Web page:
Identifier

etd-01262005-155314

Degree

Master of Arts (MA)

Department

Geography and Anthropology

Document Type

Thesis

Abstract

During the mid-nineteenth century, the Haydel family was prominent sugar planters in southern Louisiana. Their plantation, Whitney Plantation (16SJB11), lies on the highway 18 on the west bank of the Mississippi River in Wallace, Louisiana. During the summer of 2002 archaeological investigations were conducted around the kitchen and the overseer’s house, in order to collect a sample of materials associated with these occupants. I hoped that the artifacts could yield information on how the planter and overseer family represented themselves materially. Although what I excavated was the discarded remnants of the Haydel family’s life, these remnants offer an understanding of how these people lived their lives. I hoped to learn about how this French Creole family represented themselves materially. These materials are a reflection of the active choices the occupants at Whitney Plantation. The occupants, as consumers, were part of a larger market economy. It is my belief that the materials chosen by those who lived on Whitney Plantation were a manifestation of their identity.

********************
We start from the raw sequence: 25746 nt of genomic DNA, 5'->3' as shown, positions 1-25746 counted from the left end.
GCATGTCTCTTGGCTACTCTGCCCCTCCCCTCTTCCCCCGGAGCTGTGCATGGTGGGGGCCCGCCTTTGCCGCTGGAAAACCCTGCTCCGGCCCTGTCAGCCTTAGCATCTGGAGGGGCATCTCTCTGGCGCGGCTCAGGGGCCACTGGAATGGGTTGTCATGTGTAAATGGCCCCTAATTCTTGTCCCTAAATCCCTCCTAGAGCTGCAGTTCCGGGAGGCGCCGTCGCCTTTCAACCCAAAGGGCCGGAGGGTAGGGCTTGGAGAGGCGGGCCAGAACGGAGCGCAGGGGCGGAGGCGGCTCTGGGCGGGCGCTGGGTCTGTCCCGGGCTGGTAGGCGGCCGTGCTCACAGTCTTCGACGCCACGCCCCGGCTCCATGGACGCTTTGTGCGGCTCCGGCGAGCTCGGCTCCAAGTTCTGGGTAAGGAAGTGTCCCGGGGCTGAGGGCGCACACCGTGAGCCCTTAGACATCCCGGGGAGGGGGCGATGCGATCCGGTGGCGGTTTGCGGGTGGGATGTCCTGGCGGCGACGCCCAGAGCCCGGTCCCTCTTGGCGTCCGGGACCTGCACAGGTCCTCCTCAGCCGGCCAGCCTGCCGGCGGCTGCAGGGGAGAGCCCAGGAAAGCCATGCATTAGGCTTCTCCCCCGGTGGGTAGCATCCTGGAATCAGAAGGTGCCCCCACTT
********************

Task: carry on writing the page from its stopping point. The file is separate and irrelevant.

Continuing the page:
Date

2005

Document Availability at the Time of Submission

Release the entire work immediately for access worldwide.

Committee Chair

Heather McKillop

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